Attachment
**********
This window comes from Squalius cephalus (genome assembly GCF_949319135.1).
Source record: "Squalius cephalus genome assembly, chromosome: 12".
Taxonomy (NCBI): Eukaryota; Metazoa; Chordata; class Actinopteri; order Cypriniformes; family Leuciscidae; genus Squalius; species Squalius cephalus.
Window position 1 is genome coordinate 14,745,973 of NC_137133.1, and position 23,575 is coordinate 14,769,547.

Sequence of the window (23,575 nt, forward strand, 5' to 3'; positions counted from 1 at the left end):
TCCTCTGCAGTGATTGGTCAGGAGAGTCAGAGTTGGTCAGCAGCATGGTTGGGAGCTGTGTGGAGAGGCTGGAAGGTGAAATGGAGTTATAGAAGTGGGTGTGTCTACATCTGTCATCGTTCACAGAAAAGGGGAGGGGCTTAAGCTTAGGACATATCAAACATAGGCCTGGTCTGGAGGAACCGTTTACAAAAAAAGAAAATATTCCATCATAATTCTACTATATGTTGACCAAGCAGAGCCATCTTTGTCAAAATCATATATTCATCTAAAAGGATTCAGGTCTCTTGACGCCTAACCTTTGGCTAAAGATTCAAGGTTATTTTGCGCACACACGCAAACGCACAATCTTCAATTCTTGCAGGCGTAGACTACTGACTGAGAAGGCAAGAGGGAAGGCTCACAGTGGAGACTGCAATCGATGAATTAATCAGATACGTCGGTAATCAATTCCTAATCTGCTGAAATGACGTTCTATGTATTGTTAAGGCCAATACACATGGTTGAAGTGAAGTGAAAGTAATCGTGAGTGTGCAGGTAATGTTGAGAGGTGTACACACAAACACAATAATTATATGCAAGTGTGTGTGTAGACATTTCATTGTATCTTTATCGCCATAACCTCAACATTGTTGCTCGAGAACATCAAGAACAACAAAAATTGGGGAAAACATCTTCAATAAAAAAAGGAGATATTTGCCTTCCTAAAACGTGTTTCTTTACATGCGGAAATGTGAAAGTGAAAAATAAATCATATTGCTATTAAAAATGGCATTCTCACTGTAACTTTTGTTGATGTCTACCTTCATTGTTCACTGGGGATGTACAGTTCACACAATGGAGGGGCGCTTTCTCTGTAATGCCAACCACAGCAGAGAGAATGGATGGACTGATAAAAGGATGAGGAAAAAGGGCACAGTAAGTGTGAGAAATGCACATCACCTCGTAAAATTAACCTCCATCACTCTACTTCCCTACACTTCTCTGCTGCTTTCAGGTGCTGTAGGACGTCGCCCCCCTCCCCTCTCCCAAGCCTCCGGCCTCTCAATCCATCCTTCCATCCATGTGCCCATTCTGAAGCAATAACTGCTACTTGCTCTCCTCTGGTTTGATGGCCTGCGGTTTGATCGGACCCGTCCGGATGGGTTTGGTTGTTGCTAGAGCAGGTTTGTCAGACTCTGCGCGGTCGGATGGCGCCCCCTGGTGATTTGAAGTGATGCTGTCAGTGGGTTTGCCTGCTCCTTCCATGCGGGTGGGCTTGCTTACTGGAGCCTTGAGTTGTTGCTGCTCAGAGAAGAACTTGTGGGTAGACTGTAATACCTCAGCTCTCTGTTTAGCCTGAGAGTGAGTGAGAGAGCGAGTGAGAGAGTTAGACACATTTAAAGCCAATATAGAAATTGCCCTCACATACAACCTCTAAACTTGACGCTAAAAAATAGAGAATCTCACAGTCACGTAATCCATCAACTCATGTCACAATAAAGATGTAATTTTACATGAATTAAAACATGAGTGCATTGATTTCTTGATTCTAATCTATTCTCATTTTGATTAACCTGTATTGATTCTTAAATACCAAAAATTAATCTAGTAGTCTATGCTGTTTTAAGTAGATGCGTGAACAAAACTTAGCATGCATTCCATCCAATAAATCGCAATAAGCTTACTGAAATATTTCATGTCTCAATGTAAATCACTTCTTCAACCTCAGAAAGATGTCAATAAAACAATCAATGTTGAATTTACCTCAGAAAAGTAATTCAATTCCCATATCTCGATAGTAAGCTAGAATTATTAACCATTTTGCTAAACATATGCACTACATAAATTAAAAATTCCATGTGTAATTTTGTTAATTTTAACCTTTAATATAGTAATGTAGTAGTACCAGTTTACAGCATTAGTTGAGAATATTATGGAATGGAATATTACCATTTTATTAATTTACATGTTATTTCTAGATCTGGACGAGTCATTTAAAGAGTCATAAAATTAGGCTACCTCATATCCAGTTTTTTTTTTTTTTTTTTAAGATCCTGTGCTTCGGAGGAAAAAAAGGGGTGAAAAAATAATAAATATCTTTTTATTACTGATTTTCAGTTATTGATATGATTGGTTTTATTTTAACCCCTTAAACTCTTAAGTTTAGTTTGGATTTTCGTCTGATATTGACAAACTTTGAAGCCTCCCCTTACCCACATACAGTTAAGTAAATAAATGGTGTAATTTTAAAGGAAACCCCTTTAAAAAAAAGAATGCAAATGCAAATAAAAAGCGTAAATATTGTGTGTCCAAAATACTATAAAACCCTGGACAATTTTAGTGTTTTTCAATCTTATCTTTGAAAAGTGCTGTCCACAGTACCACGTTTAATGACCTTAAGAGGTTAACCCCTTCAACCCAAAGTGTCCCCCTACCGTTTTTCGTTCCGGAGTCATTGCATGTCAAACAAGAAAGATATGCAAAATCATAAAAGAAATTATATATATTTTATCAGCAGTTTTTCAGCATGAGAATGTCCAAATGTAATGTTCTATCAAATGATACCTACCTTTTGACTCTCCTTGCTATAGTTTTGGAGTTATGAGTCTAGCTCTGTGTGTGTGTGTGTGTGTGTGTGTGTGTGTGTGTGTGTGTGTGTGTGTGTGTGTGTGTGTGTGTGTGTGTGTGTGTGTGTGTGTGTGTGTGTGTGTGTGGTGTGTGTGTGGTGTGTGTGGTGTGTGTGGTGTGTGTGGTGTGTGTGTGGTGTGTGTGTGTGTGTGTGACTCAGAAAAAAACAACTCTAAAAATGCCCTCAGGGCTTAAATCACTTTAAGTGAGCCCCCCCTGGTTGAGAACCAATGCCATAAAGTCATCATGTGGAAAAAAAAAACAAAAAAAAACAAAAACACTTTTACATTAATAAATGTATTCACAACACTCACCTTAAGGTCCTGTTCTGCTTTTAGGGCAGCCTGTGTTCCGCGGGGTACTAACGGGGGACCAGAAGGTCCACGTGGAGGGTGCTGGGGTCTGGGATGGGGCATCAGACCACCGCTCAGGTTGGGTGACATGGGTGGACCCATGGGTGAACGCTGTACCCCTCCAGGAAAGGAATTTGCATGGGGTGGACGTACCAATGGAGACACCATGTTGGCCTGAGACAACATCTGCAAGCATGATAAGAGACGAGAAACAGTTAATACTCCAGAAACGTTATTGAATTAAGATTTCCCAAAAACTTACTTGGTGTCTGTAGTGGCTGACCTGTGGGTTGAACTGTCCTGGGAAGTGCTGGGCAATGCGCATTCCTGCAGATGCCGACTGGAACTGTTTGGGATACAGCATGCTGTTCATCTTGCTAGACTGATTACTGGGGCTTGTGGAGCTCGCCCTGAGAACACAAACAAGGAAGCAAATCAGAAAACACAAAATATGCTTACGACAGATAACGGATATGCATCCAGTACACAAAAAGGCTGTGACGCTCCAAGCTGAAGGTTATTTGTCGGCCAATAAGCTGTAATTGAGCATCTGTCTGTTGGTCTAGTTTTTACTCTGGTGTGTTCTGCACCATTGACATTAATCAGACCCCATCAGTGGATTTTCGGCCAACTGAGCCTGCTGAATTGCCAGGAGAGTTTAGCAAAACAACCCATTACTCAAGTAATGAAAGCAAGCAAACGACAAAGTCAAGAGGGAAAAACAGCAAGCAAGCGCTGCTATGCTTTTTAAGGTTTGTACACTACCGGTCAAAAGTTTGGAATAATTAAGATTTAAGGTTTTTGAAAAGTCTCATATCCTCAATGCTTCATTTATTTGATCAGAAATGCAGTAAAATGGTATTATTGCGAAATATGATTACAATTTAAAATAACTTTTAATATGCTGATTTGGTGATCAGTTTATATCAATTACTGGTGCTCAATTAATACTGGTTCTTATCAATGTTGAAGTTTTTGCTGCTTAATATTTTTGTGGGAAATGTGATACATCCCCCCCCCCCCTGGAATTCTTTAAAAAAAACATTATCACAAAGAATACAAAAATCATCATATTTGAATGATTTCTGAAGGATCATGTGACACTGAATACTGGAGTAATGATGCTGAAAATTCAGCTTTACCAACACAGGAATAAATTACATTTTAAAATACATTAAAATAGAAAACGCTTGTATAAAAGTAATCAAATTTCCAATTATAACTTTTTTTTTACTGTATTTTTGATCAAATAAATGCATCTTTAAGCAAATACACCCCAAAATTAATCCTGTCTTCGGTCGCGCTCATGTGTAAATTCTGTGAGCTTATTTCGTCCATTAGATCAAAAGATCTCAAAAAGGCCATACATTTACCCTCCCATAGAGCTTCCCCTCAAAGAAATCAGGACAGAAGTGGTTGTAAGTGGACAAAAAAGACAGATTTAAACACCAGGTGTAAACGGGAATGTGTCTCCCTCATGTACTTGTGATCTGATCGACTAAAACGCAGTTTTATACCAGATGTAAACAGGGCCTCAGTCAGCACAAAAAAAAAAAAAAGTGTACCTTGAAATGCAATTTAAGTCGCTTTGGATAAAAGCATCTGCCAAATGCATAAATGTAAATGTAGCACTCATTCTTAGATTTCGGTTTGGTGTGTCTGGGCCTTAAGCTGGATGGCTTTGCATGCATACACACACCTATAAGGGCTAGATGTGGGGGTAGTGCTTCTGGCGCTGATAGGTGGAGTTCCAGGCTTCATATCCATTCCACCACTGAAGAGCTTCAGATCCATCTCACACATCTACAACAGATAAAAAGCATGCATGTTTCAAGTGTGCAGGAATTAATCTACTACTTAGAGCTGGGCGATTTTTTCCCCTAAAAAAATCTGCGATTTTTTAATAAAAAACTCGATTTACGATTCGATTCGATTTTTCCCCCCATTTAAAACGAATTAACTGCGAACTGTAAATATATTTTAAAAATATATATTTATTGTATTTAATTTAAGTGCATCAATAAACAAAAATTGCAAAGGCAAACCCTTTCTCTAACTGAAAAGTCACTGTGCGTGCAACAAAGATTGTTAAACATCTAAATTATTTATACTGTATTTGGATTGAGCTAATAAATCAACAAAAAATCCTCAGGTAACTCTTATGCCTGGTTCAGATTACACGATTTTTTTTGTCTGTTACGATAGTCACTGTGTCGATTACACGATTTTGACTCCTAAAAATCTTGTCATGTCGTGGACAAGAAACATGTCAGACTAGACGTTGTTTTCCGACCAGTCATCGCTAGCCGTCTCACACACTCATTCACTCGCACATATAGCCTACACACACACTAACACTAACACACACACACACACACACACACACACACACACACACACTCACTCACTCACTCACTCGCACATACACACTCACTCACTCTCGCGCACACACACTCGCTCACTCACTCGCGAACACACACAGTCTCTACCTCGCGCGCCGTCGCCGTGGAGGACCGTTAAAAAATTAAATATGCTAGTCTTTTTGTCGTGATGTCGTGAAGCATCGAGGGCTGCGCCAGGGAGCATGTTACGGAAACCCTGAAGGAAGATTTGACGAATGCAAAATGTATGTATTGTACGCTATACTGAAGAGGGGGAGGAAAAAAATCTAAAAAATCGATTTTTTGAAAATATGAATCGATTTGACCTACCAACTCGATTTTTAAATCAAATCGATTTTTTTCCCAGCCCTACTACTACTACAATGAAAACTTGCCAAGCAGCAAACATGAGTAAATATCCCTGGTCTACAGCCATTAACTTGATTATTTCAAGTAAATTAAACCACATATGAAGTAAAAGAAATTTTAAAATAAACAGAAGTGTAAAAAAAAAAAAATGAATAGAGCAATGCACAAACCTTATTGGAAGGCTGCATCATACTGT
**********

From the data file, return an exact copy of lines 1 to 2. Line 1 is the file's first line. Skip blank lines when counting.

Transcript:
This window comes from Squalius cephalus (genome assembly GCF_949319135.1).
Source record: "Squalius cephalus genome assembly, chromosome: 12".